How to get siblings to stop fighting by emphasizing maturity

You give your younger child some strawberries.

“I want strawberries too!” shouts the older child.

You give your older child some strawberries.

“Her strawberries are bigger than mine!” screams the older child.

This dynamic between siblings can be incredibly frustrating. In my conversation with Michaeleen, author of Hunt, Gather, Parent, she admits that the topic of siblings can be a whole other book of its own. It’s funny because Adele Faber and Elaine Mazlish expressed a similar statement in their book Siblings Without Rivalry (which is an amazing book as well).

So how can we get siblings to cooperate instead of compete?

It all start with Responsibility.

If a child is acting out, don’t punish, give them more responsibilities

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GRACE Parenting: How to use a knife to teach kids Autonomy and Confidence

It was 7:30am. I was getting breakfast ready and the 5-year-old was sitting on the couch reading a book.

Suddenly she plopped down on the couch and exclaimed, “I’m bored.”

First and foremost, it’s ok for kids to feel boredom. Actually, it’s beneficial. But often times parents see this as a requirement of their attention. A parent will drop everything that they’re doing in order to entertain the kid, or likely, just turn on the television and let YouTube entertain them. I know I’ve been guilty of this.

But let’s flip the script. Instead of seeing boredom as something bad, let’s see it as an opportunity for something good.

In this case, I was getting breakfast ready, so I let the 5-year-old know, “if you’d like, you can help me make the smoothie.”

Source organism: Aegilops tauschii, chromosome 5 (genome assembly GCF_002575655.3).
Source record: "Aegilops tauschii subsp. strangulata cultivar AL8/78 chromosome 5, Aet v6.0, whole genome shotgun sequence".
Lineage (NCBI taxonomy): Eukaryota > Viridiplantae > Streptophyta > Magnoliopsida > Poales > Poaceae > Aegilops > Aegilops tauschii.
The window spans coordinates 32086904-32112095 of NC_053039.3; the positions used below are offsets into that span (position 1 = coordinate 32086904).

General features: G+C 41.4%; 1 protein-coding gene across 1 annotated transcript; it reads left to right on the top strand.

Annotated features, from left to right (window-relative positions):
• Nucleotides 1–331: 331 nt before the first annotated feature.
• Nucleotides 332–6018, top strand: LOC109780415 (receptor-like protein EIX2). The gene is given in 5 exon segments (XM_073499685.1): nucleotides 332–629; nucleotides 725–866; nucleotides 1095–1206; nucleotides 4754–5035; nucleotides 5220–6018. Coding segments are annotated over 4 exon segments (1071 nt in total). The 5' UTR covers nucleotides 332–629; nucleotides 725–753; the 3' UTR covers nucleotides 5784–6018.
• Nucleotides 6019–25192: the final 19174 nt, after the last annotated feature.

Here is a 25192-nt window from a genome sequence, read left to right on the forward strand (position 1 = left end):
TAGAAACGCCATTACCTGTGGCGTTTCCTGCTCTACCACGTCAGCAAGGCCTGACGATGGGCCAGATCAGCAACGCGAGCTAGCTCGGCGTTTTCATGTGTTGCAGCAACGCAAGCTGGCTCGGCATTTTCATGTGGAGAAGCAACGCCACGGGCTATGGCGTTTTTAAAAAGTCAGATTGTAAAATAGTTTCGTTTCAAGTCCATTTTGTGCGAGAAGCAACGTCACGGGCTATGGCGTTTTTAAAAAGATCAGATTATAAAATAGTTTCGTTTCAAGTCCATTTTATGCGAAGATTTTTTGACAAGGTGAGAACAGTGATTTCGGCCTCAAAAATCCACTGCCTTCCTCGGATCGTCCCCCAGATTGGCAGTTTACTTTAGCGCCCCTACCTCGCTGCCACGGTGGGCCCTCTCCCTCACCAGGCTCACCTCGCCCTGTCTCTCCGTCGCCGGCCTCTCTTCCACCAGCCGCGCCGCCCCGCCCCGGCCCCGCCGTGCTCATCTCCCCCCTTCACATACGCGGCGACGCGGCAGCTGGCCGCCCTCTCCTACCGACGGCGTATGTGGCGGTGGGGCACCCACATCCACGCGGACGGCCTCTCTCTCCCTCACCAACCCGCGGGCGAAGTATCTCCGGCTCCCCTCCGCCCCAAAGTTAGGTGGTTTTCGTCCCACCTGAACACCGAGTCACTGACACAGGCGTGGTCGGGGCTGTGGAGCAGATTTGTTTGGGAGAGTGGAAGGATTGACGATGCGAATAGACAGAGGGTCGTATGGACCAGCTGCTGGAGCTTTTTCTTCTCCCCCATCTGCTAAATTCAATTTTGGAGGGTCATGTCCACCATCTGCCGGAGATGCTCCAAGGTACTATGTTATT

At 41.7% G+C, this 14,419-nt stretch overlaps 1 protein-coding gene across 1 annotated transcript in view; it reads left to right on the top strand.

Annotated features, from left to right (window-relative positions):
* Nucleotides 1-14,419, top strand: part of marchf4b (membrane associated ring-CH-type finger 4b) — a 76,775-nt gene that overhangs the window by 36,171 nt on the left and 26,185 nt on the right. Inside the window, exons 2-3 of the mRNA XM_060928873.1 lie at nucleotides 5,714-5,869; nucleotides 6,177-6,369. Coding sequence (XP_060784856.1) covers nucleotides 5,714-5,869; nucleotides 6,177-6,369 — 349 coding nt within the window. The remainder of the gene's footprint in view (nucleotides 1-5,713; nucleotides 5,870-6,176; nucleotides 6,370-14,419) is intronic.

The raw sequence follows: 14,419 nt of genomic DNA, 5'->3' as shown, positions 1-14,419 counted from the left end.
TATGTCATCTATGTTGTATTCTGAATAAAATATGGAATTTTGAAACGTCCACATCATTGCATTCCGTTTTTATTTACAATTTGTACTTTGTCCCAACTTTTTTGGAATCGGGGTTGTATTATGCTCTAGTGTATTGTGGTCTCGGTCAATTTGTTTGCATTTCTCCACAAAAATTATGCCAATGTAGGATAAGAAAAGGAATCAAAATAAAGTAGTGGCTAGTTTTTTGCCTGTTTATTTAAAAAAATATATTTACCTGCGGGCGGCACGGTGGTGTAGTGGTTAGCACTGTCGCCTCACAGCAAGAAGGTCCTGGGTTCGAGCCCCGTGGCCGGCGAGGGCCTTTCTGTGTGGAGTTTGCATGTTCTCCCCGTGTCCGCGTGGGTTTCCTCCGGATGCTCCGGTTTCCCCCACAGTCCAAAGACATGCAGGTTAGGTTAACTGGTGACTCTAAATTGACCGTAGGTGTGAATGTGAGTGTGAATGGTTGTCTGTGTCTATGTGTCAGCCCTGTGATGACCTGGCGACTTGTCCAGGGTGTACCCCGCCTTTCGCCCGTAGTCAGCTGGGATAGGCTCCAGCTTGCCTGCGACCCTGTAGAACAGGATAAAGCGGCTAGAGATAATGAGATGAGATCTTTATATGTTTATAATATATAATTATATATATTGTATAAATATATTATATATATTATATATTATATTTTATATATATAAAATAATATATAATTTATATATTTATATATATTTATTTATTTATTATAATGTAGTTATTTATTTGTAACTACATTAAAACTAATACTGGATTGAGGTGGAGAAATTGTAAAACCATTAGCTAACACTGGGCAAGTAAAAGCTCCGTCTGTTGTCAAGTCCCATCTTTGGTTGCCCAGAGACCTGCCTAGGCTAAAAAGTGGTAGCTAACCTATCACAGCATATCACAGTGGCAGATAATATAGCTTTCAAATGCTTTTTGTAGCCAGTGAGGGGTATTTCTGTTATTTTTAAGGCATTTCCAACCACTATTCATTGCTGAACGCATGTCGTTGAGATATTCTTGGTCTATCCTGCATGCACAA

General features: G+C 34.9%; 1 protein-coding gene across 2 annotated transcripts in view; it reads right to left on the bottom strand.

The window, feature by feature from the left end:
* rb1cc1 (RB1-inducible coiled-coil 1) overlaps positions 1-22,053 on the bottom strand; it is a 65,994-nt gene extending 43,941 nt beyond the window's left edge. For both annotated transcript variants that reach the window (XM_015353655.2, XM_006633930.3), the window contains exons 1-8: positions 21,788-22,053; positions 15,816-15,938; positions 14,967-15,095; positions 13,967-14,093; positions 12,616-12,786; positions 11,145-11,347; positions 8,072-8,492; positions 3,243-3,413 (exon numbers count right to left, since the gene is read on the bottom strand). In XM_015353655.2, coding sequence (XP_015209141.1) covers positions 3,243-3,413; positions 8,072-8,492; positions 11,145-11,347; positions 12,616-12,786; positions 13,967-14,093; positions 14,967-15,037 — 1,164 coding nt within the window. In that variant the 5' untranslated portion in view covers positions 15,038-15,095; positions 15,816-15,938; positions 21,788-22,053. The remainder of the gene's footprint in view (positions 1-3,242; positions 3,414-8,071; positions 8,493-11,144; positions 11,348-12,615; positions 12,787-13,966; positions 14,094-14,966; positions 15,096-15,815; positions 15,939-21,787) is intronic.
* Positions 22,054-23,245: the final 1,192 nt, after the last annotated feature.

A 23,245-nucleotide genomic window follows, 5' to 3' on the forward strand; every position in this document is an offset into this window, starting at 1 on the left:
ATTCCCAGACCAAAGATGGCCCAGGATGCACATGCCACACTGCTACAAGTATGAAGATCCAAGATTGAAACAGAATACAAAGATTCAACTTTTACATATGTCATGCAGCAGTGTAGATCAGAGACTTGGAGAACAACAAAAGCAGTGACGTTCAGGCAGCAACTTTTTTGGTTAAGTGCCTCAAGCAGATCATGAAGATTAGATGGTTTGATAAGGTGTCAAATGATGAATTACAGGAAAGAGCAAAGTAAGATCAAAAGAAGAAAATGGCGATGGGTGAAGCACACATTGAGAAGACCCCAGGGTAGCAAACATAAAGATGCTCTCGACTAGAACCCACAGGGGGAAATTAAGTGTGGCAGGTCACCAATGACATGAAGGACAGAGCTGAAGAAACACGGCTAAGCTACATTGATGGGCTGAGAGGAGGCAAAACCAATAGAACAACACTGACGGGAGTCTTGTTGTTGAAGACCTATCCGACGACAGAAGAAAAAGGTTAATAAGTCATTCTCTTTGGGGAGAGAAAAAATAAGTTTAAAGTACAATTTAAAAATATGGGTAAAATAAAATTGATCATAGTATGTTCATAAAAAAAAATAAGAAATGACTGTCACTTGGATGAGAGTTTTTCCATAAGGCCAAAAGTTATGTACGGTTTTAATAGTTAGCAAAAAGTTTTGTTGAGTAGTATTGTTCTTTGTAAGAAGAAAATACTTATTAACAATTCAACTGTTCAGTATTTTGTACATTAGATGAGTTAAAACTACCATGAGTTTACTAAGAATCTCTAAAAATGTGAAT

Examine how I carefully worded my statement, “if you’d like.” It’s not a demand — it’s an invitation.

A demand won’t work in this instance: Do our demands really work on children? Do our threats actually get our children to willingly and happily comply? If I want my child to brush her teeth, should I threaten her to do it right now “or else”, or should I let her know that her toothbrush is hungry and it wants to eat the germs on her teeth?

Because I didn’t word it as a demand, the 5-year-old eventually sat up and waddled over to the kitchen island.

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GRACE Parenting: I let my daughter scoot to grandma’s house all alone 😱

Inspired by Michaeleen Doucleff’s book, Hunt, Gather, Parent, and the show Old Enough on Netflix, I decided to teach my 5-year-old how to scoot to grandma’s house independently.

I would never do this as a Parent in SF

My wife and I lived in San Francisco for 13 years, 5 of them with kids. I’ve dreamed about teaching my kids autonomy by letting them walk to school more independently, but it never felt safe because of the homelessness and general crime in SF.

Our school was only a 10-minute walk from our home. I truly believe that if she had to, our 5 year old could have made the walk.

To practice, I would bike the girls to school, park at the street corner, and encourage them to walk to the school gates by themselves. It was slow going.

At first they didn’t want to. After a few days they walked a few steps. Then a week later they made it halfway. All the while, I made sure to let them know, “Practice makes better. You’ll make it further little-by-little each day. Don’t feel rushed. Take your time and you’ll get there.

Important: Kids mature at different paces. It’s more productive to encourage and let them know that they’ll do it when they’re ready as opposed to forcing kids to do something. In this example, if I had forced them to walk to the gate, they would have resisted harder and probably developed a fear of walking independently.

For many reason, my kids never made it by themselves to the gate.

But we soon moved to the suburbs and my chance to teach autonomy through independent walking was reborn.

A parent’s worst fear: abduction

In Julie Lythcott-Haims’ book How to Raise an Adult, the opening pages describe a scene that is a parent’s worst nightmare. A mother left her child alone in the mall in order to do some shopping. The child was abducted and killed.

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